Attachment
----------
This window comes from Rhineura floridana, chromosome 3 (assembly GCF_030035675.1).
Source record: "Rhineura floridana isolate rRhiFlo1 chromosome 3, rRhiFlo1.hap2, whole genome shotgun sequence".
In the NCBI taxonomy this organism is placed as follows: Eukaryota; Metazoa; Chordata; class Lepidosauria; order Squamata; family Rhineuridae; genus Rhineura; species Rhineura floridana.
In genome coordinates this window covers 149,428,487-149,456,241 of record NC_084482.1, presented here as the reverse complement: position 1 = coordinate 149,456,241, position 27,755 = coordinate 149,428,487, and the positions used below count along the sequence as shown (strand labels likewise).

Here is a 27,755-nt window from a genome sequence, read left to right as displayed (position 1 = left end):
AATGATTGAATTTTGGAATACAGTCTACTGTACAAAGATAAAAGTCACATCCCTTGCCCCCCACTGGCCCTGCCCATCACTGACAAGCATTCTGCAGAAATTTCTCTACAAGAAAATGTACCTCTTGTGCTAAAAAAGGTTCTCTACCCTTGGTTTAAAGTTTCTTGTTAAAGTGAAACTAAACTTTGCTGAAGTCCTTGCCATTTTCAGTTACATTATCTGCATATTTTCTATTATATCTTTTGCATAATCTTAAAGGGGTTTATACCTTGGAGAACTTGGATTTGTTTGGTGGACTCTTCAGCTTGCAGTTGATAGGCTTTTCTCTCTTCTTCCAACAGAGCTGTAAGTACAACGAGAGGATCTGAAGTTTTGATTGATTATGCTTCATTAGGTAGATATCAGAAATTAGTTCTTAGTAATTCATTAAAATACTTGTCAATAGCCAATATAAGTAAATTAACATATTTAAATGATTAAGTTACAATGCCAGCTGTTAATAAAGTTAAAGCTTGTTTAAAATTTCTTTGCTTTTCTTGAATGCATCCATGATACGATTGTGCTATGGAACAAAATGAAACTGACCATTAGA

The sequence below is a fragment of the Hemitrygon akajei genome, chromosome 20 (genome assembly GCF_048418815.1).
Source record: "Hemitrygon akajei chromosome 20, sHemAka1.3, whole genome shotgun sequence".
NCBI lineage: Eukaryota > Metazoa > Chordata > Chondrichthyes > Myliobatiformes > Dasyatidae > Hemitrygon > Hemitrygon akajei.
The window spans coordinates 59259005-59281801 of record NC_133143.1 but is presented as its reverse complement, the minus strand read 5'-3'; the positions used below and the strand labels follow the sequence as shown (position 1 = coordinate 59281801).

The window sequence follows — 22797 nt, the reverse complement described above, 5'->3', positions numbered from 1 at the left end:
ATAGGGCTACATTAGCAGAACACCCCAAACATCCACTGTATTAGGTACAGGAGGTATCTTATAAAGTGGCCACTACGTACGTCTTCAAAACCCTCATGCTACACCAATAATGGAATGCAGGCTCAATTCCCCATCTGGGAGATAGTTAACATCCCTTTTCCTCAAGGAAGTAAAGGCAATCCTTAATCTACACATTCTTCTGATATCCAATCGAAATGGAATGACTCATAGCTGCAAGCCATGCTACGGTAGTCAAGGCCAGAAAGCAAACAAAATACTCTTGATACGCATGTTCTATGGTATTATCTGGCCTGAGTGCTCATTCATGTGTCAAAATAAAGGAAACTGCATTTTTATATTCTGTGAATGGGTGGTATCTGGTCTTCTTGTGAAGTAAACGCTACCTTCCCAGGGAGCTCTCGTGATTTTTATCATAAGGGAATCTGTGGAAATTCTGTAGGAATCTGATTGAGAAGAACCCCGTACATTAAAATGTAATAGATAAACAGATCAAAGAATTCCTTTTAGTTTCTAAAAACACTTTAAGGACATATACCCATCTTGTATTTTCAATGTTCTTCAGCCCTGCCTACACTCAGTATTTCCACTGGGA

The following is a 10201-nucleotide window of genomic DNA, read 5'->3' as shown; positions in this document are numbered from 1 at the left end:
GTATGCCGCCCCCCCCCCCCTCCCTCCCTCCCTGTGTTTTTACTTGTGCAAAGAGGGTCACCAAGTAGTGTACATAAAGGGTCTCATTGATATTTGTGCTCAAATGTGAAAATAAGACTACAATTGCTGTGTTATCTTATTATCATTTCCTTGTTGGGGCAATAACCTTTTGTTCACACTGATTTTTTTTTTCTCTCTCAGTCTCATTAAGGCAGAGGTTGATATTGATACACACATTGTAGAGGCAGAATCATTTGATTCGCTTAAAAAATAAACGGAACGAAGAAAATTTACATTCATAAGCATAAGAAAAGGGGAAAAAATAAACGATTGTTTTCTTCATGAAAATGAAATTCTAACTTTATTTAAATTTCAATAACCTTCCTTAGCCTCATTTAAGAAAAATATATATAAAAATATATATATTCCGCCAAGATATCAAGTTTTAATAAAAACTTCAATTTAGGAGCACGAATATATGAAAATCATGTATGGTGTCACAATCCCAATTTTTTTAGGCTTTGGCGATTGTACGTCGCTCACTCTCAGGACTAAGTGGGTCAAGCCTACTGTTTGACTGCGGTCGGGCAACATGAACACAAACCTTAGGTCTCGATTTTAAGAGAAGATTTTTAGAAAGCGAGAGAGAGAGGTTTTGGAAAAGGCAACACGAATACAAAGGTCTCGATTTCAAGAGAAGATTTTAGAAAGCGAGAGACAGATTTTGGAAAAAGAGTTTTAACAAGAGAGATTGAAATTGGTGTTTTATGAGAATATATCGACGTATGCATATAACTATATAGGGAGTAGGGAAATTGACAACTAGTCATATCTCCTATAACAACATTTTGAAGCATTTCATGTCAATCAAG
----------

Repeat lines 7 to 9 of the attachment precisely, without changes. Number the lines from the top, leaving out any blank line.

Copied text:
The sequence below is a fragment of the Hemitrygon akajei genome, chromosome 20 (genome assembly GCF_048418815.1).
Source record: "Hemitrygon akajei chromosome 20, sHemAka1.3, whole genome shotgun sequence".
NCBI lineage: Eukaryota > Metazoa > Chordata > Chondrichthyes > Myliobatiformes > Dasyatidae > Hemitrygon > Hemitrygon akajei.